73 - The Unholy Rollers (1972)
Roger Corman never intended on being known for quality productions, he was notorious for producing films quick, cheap, and for niche audiences. Turning a quick profit and moving on to the next production was his main goal. Whether the movie was any good or not was secondary to screening it wherever he could and selling tickets.
The Unholy Rollers, much like Tentacles and Orca, is a cash-in film that was intended to emulate a much more popular Hollywood movie and get audiences to see it while the interest was still there. In this case it was 1972's Kansas City Bomber - which stared Raquel Welch. It was a drama based around the world of Roller Derby.
Corman, being the opportunist he was, decided to make a movie that would capitalize on the popularity of Kansas City Bomber and release it only a few months after that movie hit the theaters. He cobbled together a script, hired a director, and filmed something that would resemble a movie once he had his associate editor (a young Martin Scorsese) finish with it.
The result is a movie that feels like it was made in a week. The story is almost non-existent (you could argue that this movie doesn't even really have an ending), the derby scenes were clearly filmed on the same day at the same location, and the acting was simply a one-take type affair. Yet somehow this movie has survived and gained somewhat of a cult following; but why?
Always keep in mind that when you are dealing with Roger Corman (whether it's a movie he personally made, or simply produced) he is an opportunist first and a filmmaker second. Kansas City Bomber starred Raquel Welch - by 1972 a bonafide movie star but known originally for her modeling. Corman would never pay for someone of Welch's prominence, so instead he called up Playboy playmate of the year Claudia Jennings - who had recently started an acting career. If you can't hire Raquel Welch anymore, make a new Raquel Welch.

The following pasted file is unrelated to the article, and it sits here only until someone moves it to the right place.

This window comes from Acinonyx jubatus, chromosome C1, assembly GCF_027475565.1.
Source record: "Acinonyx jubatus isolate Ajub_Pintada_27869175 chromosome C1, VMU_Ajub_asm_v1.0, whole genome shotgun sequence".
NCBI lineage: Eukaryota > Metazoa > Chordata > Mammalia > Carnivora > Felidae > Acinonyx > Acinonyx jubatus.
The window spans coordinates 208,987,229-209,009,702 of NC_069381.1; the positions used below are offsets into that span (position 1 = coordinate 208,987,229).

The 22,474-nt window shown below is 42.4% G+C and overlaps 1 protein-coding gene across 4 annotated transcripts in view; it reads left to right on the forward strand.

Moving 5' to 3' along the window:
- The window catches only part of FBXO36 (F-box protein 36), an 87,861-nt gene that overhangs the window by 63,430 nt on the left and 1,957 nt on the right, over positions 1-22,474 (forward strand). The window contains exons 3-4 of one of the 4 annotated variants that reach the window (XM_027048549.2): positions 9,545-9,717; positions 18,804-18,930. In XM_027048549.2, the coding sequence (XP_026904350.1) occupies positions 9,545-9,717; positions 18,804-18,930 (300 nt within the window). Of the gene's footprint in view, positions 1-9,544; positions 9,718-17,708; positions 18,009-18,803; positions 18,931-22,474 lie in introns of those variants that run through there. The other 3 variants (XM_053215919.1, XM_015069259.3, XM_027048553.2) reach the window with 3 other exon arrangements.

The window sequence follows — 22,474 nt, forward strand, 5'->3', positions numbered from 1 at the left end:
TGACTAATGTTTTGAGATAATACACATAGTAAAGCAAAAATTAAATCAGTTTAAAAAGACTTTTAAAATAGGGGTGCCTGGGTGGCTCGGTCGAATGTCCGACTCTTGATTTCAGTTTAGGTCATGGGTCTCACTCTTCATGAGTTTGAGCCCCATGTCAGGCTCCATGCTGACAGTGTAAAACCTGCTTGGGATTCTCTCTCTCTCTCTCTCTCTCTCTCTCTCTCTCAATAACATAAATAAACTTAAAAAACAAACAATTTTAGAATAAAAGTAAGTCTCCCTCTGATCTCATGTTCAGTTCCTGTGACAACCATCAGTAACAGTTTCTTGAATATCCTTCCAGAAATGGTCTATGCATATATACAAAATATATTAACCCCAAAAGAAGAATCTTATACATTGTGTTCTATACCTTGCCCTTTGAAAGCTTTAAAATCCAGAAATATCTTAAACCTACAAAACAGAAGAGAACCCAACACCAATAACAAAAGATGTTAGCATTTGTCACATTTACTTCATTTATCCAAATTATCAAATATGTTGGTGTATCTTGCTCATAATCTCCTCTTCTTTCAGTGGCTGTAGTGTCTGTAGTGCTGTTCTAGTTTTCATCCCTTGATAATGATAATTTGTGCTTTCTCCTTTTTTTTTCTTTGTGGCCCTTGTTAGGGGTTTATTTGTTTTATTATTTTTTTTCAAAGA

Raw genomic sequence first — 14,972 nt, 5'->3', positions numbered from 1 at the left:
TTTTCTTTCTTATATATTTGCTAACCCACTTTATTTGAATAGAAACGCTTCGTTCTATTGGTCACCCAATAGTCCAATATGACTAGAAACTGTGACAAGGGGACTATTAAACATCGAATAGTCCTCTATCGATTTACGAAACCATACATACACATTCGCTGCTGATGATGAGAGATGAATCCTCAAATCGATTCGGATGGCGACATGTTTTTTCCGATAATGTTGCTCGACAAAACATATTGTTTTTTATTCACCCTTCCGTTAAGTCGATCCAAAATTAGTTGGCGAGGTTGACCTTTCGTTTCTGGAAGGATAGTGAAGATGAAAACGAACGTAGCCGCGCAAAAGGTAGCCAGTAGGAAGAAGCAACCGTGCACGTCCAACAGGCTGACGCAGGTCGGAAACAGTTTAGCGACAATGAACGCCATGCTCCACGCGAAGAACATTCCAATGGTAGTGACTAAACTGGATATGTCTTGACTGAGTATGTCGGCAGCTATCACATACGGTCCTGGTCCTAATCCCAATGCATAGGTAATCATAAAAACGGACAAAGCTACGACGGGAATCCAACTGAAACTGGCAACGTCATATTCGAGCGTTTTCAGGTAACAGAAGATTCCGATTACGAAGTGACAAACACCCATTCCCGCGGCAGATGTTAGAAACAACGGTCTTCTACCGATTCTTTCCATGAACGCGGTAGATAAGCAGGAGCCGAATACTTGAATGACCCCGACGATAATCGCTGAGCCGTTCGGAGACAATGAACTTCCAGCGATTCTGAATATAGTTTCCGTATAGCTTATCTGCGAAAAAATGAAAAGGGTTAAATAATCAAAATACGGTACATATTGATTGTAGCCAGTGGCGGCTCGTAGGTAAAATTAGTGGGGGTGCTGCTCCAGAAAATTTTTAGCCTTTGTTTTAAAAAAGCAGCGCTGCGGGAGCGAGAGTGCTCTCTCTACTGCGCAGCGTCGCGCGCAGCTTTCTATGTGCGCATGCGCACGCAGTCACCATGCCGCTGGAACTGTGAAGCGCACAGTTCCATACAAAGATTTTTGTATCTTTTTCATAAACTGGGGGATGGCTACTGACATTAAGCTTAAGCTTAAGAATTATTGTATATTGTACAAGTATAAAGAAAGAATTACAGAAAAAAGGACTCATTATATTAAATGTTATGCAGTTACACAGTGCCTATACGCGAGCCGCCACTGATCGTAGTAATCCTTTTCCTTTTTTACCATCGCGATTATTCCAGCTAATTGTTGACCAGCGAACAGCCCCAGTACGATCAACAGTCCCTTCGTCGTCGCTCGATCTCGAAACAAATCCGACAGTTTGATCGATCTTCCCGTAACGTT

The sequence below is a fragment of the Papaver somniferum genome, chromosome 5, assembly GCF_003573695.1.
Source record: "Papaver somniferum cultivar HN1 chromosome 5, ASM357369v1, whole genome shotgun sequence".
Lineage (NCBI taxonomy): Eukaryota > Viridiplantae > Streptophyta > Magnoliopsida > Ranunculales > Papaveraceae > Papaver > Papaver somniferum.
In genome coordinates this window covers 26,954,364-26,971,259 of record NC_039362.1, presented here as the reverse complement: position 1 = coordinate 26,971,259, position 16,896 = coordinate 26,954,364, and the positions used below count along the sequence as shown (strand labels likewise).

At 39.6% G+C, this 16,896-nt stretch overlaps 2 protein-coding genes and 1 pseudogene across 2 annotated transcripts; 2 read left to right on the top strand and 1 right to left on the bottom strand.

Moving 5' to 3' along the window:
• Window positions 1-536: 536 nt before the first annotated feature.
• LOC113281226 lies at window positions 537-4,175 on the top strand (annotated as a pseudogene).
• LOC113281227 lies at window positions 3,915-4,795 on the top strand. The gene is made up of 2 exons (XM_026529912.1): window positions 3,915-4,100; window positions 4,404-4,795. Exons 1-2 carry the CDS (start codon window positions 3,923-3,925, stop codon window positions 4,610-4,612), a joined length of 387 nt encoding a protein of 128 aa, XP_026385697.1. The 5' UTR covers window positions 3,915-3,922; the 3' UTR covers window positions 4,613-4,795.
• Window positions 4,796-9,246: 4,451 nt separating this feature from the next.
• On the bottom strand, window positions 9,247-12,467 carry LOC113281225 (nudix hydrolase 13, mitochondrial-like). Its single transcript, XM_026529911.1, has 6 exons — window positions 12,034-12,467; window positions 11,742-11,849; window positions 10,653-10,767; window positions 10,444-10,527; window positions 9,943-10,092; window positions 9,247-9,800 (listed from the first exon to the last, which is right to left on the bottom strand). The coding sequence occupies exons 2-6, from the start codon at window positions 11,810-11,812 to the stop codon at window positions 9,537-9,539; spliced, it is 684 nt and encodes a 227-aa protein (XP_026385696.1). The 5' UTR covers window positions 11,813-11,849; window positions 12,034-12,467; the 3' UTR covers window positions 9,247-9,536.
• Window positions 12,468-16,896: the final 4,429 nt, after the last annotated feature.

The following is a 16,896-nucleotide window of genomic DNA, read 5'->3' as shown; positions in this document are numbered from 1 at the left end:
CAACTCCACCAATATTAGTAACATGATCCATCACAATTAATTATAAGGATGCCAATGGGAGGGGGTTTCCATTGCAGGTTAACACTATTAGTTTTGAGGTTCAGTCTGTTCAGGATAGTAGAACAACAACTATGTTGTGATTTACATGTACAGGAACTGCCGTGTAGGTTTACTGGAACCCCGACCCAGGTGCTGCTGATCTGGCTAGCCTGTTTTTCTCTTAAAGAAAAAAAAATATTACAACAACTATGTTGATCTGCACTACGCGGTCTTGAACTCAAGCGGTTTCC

Jennings had a relatively short career as she suffered an untimely death in 1979 at the age of 29. During her acting career between 1971-79 she had made a number of B-movies for Corman and other producers and was on her way to becoming a breakout star. She proved to be a bankable asset for drive-in fair and would sell tickets despite the low-quality of many of the films.
Which brings us to The Unholy Rollers. The type of quick cash-grab that's made on the cheap and takes the money of any sucker looking for a certain experience, it's the type of movie that feeds a craving and is destined to be forgotten after its brief theatrical run and occasional play on cable television.
Unholy Rollers has persisted however, a movie that won't go away because of the mystique of its star and the circumstances surrounding her untimely death. It’s ten pages of a script stretched out to 90 minutes. A movie without an actual protagonist and a story without a three act structure. You could compare it to Mean Streets in that sense, a Scorsese picture that is merely a one-act descent into darkness for one character in which no lessons are learned and only tragedy ensues.
What’s ironic is that the events in the film are strangely similar to Claudia Jenning’s life. Maybe that’s why a movie that delivers very little in terms of social relevance or interesting characters has persisted for all this time.